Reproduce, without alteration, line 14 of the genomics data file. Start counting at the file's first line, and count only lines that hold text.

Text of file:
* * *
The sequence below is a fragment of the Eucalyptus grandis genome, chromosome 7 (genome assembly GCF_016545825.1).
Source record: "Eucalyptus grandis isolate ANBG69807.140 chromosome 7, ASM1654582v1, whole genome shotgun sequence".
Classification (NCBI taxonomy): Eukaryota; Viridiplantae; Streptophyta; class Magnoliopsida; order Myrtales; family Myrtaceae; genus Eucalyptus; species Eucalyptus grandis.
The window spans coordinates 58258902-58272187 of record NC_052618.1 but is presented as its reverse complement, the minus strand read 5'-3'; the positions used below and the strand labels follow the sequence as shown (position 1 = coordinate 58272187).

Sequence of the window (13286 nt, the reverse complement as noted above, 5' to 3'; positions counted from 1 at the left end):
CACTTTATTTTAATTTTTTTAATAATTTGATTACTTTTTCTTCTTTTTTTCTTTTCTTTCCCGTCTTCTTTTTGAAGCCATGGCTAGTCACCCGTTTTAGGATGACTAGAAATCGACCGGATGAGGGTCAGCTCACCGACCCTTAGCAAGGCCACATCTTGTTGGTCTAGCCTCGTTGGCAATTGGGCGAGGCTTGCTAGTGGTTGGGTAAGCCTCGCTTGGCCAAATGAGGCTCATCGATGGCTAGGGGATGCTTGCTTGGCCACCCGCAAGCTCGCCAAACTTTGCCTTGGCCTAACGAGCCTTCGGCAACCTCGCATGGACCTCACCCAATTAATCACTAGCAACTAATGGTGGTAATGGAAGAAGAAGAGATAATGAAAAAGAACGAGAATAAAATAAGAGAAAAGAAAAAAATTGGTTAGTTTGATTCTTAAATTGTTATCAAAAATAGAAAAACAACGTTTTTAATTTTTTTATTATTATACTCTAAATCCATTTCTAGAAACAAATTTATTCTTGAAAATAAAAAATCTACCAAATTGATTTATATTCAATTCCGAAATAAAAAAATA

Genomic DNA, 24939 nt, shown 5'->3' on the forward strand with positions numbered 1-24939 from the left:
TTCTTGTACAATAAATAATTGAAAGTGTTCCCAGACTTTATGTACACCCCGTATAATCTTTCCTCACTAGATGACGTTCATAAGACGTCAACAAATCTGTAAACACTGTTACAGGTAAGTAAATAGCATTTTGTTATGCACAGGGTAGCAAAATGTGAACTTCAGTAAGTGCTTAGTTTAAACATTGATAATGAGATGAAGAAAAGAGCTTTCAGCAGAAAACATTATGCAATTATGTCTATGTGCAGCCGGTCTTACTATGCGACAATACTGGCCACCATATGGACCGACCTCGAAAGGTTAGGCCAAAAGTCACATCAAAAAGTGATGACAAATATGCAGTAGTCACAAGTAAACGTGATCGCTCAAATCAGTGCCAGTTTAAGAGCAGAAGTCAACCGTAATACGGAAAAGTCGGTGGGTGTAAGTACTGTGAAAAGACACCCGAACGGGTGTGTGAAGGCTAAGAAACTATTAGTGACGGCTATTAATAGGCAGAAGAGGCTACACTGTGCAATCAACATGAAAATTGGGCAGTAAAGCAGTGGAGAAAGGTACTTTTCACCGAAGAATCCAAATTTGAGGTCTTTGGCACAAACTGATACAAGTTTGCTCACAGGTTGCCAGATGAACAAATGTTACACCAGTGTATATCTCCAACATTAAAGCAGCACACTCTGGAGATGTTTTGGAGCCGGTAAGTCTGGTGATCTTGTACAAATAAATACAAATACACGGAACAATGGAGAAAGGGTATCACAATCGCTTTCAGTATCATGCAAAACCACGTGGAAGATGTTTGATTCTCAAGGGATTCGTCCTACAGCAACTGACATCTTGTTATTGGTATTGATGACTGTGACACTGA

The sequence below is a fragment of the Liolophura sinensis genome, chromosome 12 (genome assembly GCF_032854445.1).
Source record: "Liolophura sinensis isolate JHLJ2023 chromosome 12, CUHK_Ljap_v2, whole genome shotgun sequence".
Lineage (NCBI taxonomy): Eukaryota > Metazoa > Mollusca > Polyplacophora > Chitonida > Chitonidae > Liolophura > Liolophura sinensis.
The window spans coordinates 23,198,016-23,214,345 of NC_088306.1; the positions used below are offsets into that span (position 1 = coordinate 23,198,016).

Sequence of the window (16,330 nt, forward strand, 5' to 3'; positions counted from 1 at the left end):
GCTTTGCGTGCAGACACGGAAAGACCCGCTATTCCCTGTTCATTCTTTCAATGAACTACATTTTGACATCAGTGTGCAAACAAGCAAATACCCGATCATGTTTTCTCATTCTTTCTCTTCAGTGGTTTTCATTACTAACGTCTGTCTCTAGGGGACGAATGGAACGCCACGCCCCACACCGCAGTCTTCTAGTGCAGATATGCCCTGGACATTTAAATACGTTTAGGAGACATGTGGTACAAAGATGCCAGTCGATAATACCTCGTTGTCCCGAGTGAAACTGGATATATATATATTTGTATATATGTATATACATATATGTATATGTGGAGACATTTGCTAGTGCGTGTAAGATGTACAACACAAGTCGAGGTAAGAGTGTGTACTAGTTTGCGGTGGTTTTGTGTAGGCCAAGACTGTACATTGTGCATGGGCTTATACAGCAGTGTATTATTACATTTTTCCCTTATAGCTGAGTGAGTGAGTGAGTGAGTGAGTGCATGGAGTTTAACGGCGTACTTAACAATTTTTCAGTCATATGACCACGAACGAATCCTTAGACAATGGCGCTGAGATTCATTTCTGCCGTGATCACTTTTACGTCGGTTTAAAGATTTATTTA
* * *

GCTTTGCGTGCAGACACGGAAAGACCCGCTATTCCCTGTTCATTCTTTCAATGAACTACATTTTGACATCAGTGTGCAAACAAGCAAATACCCGATCATGTTTTCTCATTCTTTCTCTTCAGTGGTTTTCATTACTAACGTCTGTCTCTAGGGGACGAATGGAACGCCACGCCCCACACCGCAGTCTTCTAGTGCAGATATGCCCTGGACATTTAAATACGTTTAGGAGACATGTGGTACAAAGATGCCAGTCGATAATACCTCGTTGTCCCGAGTGAAACTGGATATATATATATTTGTATATATGTATATACATATATGTATATGTGGAGACATTTGCTAGTGCGTGTAAGATGTACAACACAAGTCGAGGTAAGAGTGTGTACTAGTTTGCGGTGGTTTTGTGTAGGCCAAGACTGTACATTGTGCATGGGCTTATACAGCAGTGTATTATTACATTTTTCCCTTATAGCTGAGTGAGTGAGTGAGTGAGTGAGTGCATGGAGTTTAACGGCGTACTTAACAATTTTTCAGTCATATGACCACGAACGAATCCTTAGACAATGGCGCTGAGATTCATTTCTGCCGTGATCACTTTTACGTCGGTTTAAAGATTTATTTA